Over the heads of the two youngest children Steve caught his wife's knowing gaze. This matter was far from laid to rest. They were merely trapped in an interlude, the length of which would be determined by the enemy. In a group they walked down the driveway to where the cars sat. One of the patrolman on grounds detail appeared from out of the shrubs lining the driveway.

"'Evening, Mister McGarrett. Chief."

Steve returned the greet, "'Evening, Landers. All quiet?"

"'Bout what you'd expect." Officer Landers glanced at them. "Heading home, Mister Williams?"

Danny nodded. "Yes."

"If you'll wait a couple of minutes I'll call in the squad car to escort you home."

"Thank you."

Ben glanced around. "Where's your partner?"

"Greg's around back, sir," Landers told him.

They reached Ben's car and stopped. Chris pointed out a gecko to Sera, and they promptly edged out of the group to watch it. Daniel surreptitiously followed them, keeping track of his brother and sister, aware his mother expected it of him. He had gathered enough from the mood gripping his parents and their friends that something serious was going on. Of course having their Uncle Jon transport them to and from school the past three weeks made it even more obvious. Six years ago there had been an incident that had nearly orphaned him and his sister and brother. The tension radiating from the adults was sufficient to warn him the present situation boarded on that one.

Everyone winced at the aroma that escaped from the interior of Ben's car as he opened the door. "Break something?" Danny asked.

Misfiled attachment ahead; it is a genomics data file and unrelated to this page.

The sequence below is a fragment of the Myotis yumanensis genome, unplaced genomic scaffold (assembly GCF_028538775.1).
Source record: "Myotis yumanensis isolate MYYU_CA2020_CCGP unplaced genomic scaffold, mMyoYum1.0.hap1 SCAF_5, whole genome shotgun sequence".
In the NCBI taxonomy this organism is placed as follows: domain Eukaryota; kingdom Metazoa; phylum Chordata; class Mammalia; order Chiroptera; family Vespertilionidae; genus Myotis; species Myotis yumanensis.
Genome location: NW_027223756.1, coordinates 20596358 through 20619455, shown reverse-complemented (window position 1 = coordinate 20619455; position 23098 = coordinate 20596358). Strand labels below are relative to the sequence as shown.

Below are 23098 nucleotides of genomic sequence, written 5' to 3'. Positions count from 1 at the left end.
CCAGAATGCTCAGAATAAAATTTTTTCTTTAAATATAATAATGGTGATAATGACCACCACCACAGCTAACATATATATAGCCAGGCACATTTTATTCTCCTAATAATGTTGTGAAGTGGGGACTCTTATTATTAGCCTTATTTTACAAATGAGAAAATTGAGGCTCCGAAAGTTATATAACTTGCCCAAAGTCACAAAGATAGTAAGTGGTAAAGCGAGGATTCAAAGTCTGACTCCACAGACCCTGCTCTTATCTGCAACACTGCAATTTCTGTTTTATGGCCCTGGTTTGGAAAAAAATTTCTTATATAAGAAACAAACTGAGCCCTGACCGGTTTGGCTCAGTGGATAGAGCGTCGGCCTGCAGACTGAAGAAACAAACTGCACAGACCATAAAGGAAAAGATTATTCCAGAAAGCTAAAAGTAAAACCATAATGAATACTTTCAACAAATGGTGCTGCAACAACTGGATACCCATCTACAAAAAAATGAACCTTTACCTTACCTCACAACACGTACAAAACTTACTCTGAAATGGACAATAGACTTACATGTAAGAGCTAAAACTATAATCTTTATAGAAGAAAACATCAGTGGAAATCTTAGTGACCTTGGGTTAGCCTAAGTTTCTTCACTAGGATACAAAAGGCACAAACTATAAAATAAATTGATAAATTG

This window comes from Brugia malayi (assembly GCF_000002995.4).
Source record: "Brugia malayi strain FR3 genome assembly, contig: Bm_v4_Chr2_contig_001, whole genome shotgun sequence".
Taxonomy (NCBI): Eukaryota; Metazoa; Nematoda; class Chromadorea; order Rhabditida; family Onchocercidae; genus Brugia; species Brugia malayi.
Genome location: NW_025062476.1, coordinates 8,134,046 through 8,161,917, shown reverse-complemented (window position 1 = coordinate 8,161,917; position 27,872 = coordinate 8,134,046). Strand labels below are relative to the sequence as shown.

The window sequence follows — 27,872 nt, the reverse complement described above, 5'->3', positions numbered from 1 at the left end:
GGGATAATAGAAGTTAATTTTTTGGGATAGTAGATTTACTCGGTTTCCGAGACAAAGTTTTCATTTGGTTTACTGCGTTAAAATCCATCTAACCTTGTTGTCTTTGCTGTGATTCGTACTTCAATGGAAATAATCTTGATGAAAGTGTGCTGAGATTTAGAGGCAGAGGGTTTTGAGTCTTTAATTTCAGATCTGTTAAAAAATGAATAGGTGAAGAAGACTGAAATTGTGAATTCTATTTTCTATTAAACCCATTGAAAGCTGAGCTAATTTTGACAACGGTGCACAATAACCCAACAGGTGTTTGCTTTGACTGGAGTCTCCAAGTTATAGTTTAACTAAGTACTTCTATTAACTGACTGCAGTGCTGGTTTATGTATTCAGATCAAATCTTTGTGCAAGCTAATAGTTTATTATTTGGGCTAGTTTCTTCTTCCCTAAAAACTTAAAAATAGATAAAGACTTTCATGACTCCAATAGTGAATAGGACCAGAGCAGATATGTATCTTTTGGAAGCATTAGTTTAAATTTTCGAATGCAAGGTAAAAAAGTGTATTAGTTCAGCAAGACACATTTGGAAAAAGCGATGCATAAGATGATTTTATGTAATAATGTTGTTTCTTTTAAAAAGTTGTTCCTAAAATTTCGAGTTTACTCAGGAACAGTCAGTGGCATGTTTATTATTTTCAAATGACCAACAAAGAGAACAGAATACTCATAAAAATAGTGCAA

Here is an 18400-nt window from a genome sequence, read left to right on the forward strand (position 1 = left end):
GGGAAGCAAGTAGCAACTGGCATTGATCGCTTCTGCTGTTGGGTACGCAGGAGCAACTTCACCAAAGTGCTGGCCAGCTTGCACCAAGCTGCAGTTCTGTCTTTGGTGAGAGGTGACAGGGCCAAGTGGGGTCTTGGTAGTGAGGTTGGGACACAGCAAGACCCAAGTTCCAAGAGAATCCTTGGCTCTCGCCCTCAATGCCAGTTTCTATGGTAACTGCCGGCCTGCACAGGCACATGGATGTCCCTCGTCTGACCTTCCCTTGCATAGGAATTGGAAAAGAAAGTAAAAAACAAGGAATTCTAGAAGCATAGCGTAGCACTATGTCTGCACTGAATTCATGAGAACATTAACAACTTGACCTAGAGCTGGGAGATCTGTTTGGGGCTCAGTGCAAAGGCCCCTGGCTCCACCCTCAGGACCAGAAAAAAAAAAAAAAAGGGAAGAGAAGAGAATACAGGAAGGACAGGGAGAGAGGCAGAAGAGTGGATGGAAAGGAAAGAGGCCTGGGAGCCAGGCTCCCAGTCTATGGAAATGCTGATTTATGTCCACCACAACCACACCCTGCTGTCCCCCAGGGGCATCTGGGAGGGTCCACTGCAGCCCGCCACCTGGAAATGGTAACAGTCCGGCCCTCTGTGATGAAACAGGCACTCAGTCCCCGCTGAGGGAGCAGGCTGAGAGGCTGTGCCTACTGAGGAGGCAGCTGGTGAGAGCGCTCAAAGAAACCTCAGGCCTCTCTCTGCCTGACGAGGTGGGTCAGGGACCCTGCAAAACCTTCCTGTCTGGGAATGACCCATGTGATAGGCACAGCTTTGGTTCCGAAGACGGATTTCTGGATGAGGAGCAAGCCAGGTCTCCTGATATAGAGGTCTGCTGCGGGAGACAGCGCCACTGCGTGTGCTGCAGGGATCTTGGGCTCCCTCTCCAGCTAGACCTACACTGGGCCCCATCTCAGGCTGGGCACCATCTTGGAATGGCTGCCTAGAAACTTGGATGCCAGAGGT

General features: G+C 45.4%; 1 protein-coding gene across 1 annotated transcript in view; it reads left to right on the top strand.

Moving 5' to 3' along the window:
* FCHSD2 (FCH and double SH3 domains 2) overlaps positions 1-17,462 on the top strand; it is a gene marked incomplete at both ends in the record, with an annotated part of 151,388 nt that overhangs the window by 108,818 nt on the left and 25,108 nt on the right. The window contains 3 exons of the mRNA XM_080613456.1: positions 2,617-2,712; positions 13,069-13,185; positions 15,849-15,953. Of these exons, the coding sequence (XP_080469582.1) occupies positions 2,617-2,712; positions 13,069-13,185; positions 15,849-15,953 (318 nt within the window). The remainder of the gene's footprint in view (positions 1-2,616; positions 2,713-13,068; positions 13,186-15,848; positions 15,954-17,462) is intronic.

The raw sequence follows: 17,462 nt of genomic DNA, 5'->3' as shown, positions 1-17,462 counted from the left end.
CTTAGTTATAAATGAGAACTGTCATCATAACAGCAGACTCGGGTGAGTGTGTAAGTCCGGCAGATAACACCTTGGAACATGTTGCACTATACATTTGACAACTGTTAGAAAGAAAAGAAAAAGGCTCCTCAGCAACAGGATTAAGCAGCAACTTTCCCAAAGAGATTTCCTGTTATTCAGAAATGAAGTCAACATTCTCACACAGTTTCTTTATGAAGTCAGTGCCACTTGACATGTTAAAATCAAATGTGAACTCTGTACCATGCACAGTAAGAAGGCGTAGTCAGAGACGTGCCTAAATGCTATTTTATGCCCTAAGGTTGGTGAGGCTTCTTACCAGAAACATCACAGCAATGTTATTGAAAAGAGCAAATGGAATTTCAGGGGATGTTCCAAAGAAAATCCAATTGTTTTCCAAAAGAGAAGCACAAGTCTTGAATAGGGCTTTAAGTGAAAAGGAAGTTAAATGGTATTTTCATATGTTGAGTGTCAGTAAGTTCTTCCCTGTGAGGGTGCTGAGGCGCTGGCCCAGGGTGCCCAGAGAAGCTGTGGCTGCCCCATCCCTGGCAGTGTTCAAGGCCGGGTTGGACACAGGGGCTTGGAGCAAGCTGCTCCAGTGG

"Kids," replied Ben. "I made the mistake of leaving the window down when I was at the beach yesterday evening. Someone lobbed a half-empty can of beer inside. I haven't had the chance to get the upholstery cleaned."

"Whew." Charlene waved a hand back and forth in front of her nose. "Smells like a distillery, Ben. How do you stand it?"

"I drive with the window rolled down."


Ben climbed in and slammed the door. They backed clear when he started the engine, automatically checking for the presence of the children and the guards. Turning the wheel he pulled out. When he braked at the end of the driveway something rolled forward from under his seat and came gently to rest against the back of his right foot. With his left hand he fished for the item. What his fingers encountered shocked him into putting the safety brake on.

Steve appeared at the driver's door. "Something wrong, Ben?"

"Yeah." He held up an empty whiskey bottle. "Found this. It rolled out from under my seat." When McGarrett stared at him Ben went on the defensive. "Steve, I haven't touched a drop of alcohol in over fourteen years."

Years of close association with Ben Kokua leant Steve McGarrett an insight into HPD's present Chief of Police few others possessed, aside from perhaps Dan Williams. He had never known Ben to lie outright. And in this instance the circumstances, combined with Ben had told him minutes earlier about the beer can incident set his old instincts on edge.

"You might want to get it dusted for prints," suggested Steve.

"Yeah," said Ben thoughtfully, carefully setting the empty in the passenger side foot well. "I'll do that."

The squad car arrived, effectively breaking up their conversation. Ben nodded once to Steve, put the car in gear and headed off down the highway. No longer tired, Steve walked back up the driveway, the squad car following close behind lighting his way.

Danny studied his expression. "Something wrong, Steve?"

"Possibly." Steve avoided Charlene's tense figure. "Look, Danno. Ben just found an empty whiskey bottle in his car."

"Ben doesn't drink."

"You and I both know that," Steve readily concurred. "But he went through a bad spell right after he left Five-0. Took him a few months to dry out and get back on track."

Thoughtful, Danny watched Charlene usher the children into their vehicle. "That's something someone could use against him if they wanted."

"Laying suspicion. Yes."

"Do you want me to call Jonny?"

Steve considered the offer and shook his head. "It'll go over better coming from me."
"First hand information."

With a nod, Steve said, "Drive safe, Danno."

* * *